A comprehensive guide on not panicking when you feel sharp pain in your back, knee, neck, shoulder, hip, elbow, wrist, ankle, or pinky finger.
A few weeks ago, I was in the middle of a pretty hard training cycle: high volume squats that had been getting heavier by the week. I had been slowly, but steadily increasing my squat volume, my diet was on point, I was sleeping relatively well, training only 4 days per week to allow for adequate recovery, and my stress levels were pretty reasonable. Despite all of the things I had going for me, I came out of one of my last squats and felt the front of my knee cap pull sort of weird and got some sharp pain that stuck around after the workout. The entire next day, it hurt to put weight through a bent knee (i.e. every time I demonstrated a squat to my clients, or knelt down to get to the ground).
Naturally I panicked, decided that my patellar tendon had probably been irreparably ruptured, and wondered if I would ever be able to squat again, or if not, how I would be able to stay in shape or help my clients if I couldn’t even do an air squat without pain. Conveniently, panicked me very quickly pulled it together and thought about what I would tell a client who came in with the same issues, which is most certainly NOT “I’m sorry, your tendon is just busted, you’ll probably never be able to squat again, so please avoid squatting forever.”
Fortunately, the tweak was gone within 72 hours and I was squatting again with no problems, but I realized that part of my quick turnaround was because I was armed with the knowledge on what to do with a tweak. It is time to share that with you so that you can be more empowered to self-manage your tweaks and stay on track with your fitness goals.
When you experience a tweak…..
- Don’t Panic
Tweaks are a normal part of any training routine and they cannot ever fully be avoided, no matter how intelligently you train/recover/fuel. However, one of the best ways to make your pain worse is to think about all the ways it will derail your life and training goals. This is called “catastrophizing,” and not only is it inaccurate, but it can be highly detrimental to your healing. The more that you think about how “broken” you are, the more your nervous system will do to “protect” you. This means lower pain thresholds, decreased function, decreased motivation to move the affected area.
So do yourself a favor, understand that the magnitude of pain isn’t necessarily a measure of the magnitude of your injury, keep moving, and focus on all of the things that you can still do without pain (i.e. a different version of that movement, cardio, nearly everything else that brings you happiness in your life).
2. Decrease the intensity and retry the movement.
Sometimes the tweak happens at high intensity (i.e. high weight on a bar, or during a fast sprint) and we think “Uh oh, I felt my back twinge on this lift, I’m just going to put all of the weights away and call it a day.” This might not be the best option. The twinge that you felt could very easily have been your body’s way of telling you that the intensity was too much (as opposed to a cry of tissue injury). Lighten your load or decrease your intensity in another way, like jogging instead of sprinting, to see if you’re still getting sharp pains, or if it has turned into a dull ache, which is usually okay to work through.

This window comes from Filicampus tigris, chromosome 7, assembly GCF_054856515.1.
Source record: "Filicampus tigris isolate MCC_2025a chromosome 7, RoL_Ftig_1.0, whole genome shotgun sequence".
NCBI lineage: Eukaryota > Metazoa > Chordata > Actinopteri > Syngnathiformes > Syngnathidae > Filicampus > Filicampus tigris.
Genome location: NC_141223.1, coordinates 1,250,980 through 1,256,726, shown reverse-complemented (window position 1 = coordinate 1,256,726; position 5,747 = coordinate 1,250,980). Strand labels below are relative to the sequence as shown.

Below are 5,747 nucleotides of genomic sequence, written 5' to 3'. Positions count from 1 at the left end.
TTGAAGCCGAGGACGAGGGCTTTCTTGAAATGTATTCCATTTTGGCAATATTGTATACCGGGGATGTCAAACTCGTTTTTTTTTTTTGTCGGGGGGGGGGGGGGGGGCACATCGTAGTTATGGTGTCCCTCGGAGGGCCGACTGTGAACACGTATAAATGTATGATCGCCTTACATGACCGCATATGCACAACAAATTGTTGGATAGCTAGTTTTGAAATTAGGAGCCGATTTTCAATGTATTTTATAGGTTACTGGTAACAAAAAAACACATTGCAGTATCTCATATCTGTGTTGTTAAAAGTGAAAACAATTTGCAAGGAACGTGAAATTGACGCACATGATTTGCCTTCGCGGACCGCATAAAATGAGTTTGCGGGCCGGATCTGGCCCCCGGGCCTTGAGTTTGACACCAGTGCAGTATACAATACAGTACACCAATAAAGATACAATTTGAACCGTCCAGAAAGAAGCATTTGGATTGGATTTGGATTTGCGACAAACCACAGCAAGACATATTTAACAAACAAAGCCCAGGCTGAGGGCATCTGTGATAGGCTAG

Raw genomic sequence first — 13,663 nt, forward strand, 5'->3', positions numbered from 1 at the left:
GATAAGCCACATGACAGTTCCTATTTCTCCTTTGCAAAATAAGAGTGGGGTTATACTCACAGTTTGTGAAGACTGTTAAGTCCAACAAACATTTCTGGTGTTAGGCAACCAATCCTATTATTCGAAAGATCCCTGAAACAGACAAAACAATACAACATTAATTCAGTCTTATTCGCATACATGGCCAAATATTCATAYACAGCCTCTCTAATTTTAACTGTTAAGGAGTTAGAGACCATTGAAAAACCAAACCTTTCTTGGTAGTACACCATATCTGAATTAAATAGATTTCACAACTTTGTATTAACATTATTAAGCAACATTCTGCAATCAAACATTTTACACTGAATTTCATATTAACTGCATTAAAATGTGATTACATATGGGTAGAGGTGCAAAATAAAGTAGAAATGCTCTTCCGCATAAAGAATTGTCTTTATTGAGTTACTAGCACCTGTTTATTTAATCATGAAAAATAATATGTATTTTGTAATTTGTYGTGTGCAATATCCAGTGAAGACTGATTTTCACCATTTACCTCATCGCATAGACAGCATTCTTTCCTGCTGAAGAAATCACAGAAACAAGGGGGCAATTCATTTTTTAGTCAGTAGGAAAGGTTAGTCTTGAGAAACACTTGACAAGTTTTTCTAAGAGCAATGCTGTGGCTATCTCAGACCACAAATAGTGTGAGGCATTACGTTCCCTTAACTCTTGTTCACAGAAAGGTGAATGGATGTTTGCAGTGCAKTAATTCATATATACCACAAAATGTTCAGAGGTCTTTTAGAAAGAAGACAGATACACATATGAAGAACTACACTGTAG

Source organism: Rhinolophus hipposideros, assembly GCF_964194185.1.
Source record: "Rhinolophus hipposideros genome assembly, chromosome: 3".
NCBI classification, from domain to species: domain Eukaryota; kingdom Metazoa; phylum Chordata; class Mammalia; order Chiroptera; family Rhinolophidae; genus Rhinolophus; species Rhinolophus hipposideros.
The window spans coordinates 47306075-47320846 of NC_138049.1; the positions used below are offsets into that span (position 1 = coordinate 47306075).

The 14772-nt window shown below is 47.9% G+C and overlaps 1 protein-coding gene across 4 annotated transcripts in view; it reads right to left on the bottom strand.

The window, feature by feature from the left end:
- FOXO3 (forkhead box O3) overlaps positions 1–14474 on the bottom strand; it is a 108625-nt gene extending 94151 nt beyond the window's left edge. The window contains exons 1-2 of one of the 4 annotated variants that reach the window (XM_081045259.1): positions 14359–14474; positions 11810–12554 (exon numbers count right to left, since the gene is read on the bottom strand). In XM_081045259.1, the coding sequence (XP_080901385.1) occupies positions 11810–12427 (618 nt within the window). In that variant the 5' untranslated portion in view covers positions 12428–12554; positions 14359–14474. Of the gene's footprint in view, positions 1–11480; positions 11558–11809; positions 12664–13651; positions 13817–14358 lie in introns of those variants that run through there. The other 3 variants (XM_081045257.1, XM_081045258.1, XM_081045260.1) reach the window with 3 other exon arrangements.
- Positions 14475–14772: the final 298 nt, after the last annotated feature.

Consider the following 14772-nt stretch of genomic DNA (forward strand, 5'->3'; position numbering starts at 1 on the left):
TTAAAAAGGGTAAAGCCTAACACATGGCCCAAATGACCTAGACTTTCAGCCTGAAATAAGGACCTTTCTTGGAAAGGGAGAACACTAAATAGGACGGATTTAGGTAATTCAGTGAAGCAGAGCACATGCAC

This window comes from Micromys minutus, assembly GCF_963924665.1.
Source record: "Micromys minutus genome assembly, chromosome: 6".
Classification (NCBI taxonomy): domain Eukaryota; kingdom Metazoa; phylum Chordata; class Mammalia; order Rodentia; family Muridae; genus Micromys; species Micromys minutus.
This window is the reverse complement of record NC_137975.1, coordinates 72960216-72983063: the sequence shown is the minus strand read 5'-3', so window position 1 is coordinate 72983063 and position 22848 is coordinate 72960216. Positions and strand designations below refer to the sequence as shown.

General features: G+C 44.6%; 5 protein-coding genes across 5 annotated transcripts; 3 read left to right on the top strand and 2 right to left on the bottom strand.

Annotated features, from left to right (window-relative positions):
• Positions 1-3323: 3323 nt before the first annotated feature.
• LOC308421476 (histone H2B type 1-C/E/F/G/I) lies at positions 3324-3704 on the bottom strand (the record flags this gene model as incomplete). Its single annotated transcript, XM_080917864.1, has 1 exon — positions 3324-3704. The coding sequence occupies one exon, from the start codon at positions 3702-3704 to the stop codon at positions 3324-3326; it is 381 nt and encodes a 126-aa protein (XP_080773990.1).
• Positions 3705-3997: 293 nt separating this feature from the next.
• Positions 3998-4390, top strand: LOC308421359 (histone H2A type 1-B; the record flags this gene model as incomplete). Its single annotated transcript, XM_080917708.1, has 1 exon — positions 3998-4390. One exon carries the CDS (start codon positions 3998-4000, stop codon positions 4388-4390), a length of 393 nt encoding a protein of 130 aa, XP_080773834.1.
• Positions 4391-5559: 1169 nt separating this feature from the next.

3. Focus on enhancing your recovery over the next 48 hours
After a tweak, make sure you dedicate extra time to sleep, get some extra protein in your diet, and manage your stress for the next few days so that your body can heal the issue quickly. Keep moving the joint through all of its ranges, being respectful of, but patient with, your pain. The more confidence you have in your body’s ability to heal, the less likely you are to get caught in negative thought patterns and anxiety about an injury, which can raise stress levels and prolong healing time.
Continue working the muscles around your tweak at levels that are tolerable to your tissues (mild/moderate discomfort) so that they continue to have blood flow and don’t get too sensitive to movement and loads.
4. Identify if there were any preventable errors to correct for the future.
Use your temporary down time to look back at your past two weeks of training and see if there were any sharp increases in your volume or sharp decreases in your recovery. Maybe you’ve been stressed at work and haven’t been getting as much sleep as usual, both factors that can increase your risk for injury. Or maybe you had a hard training session one or two days before and weren’t fully recovered from it, so you were demanding a lot of pre-fatigued muscles. Maybe you attempted a heavier lift than usual because you were feeling invincible.
If any of these things happened, don’t beat yourself up about it: your body is incredibly resilient and will heal itself completely in a few weeks. However, you will now have a better idea about what you can do in the future to take care of your body.
5. If that tweak doesn’t clear up in a few weeks, or you’re overwhelmed, come in for an appointment!
We understand that while much of this is intuitive for us, you might need some extra direction on movements that will be helpful for you to keep you on track with your fitness goals. We promise we won’t tell you to quit your sport, or take 6 weeks off! We can help you short term with pain relief and work with you in the mid- to long term to create a game plan to get you back on track with your fitness goals.
As always, we hope this helps! If you have any questions or if you would like to read about certain topics, feel free to send us an email at TeamSP@SportsPerformancePT.com.
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